Col. David Sutherland, the Grey Wolf brigade commander, said his troops actually started getting ready to deploy in January, with a monthlong evaluation exercise at their home base of Fort Hood, Texas. The brigade needed work on some traditional combat skills, marksmanship and medical treatment. But it also needed to hone skills that were more Iraq-specific, such as handling detainees and developing what Sutherland called “intense cultural awareness.”
Now the brigade is not sure it will even go to Iraq, although Army officials said it is officially slotted to replace units of the 4th Infantry Division, which is in Baghdad and urban areas just south.
Being in limbo can be even tougher for spouses and families than for soldiers.
“It’s an emotional roller coaster,” said Michelle Joyner, a member of a military family group. “To find out you’re not going is a relief, but sometimes the families turn around months later and find out they are going.”
The National Military Family Assn., a nonprofit group that represents soldiers’ spouses, has conducted two surveys since the start of the Iraq war -- both of which showed that unpredictability over when soldiers will be sent overseas is one of the primary sources of familial stress.
Ironically, it was partly to reduce the uncertainty that the Army began to develop long-term deployment schedules. In the case of the Grey Wolf brigade, commanders have known since late 2005 that they were projected to arrive in Iraq in October.
In the first outward sign that the Army is beginning to retool long-planned Iraq rotations, the Pentagon this month announced that it was delaying the deployment of a Germany-based brigade. The news came just days before soldiers were scheduled to ship out.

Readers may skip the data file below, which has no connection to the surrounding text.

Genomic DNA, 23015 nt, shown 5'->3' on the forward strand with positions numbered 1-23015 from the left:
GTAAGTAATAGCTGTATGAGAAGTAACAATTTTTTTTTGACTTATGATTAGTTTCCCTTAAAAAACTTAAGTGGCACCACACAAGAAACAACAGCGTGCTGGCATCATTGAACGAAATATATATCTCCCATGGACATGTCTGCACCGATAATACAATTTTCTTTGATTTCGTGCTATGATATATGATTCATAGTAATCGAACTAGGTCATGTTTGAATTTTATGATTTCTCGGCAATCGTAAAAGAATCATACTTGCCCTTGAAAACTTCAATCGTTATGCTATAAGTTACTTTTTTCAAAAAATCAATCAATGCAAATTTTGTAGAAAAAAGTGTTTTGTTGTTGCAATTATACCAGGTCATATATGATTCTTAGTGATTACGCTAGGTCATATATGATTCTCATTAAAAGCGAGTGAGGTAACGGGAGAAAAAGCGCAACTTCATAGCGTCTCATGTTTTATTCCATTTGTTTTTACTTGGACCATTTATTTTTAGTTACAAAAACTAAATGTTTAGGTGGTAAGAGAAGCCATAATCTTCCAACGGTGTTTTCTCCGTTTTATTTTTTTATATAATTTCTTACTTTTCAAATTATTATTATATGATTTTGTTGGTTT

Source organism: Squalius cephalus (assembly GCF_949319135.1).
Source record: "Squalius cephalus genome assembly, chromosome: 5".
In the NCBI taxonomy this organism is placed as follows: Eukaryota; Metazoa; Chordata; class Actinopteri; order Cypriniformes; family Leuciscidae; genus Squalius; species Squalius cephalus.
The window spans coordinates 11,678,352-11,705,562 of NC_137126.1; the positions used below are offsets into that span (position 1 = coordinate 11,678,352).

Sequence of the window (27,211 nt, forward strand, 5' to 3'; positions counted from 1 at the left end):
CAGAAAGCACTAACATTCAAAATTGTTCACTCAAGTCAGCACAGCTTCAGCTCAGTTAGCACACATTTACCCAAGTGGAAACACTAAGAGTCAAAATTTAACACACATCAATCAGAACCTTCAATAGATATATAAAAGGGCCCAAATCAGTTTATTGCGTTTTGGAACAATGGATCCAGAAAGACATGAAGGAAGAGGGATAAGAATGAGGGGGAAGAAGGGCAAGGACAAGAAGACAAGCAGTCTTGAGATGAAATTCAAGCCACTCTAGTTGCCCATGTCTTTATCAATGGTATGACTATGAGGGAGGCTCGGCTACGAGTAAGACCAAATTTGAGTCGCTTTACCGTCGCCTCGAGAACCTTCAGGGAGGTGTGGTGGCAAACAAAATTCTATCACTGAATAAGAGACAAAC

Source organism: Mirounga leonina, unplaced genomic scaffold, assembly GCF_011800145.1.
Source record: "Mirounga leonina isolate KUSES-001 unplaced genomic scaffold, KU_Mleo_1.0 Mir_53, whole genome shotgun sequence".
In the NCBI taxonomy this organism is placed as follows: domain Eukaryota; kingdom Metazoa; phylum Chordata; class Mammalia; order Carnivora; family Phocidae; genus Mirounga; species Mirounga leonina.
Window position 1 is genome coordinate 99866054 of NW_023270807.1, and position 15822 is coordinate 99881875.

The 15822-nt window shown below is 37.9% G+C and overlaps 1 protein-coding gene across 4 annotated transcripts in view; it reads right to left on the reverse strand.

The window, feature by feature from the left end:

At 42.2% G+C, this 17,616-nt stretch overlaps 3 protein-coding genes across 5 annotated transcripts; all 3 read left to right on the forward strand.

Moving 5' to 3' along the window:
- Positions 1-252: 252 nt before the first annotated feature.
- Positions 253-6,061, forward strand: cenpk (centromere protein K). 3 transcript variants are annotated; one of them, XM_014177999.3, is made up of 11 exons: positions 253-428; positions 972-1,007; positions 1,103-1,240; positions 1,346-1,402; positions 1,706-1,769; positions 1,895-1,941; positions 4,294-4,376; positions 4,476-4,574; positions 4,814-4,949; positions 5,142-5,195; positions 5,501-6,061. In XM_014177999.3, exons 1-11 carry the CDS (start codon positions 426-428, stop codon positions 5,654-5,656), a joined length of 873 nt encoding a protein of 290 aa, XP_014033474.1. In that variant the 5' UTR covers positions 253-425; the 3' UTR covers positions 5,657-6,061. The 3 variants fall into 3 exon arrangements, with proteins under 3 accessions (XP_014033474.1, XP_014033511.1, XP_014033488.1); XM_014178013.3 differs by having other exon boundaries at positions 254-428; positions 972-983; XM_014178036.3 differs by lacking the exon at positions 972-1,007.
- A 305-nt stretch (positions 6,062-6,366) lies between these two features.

The Pentagon has insisted that the move does not signal that a decision has been made for more cuts in troop strength. But Army officials acknowledge they have been forced to reexamine their deployment schedule for this summer and fall, particularly for “heavy,” or tank-laden, brigades.
Changing the timing of planned deployments can cause major headaches.
For example, troop deployments to Iraq are being funded through special emergency spending bills passed by Congress. But if a unit ends up staying home, money for its activities must come from the Army’s regular annual budget.
Also, the military has moved toward private contracting to ship equipment. A brigade will send more than 85% of its gear over land by commercial rail and trucking companies; about 30% of the materiel sent overseas goes on private ships. Putting the brakes on a deployment becomes more difficult the closer a brigade gets to departure.
“The longer it takes, the harder it is for us,” said Kevin Landy, the senior transport specialist for European-based brigades at the Army’s deployment command. “When you deal with commercial carriers, it’s not always an easy thing to do.”
As for the Grey Wolf brigade -- suspended between the prospect of going to war and the possibility of going home -- its members are trying to make the best of things.
“I can give them clarity, but I can’t always give them certainty,” Sutherland said. “Predictability is sometimes changed by events.”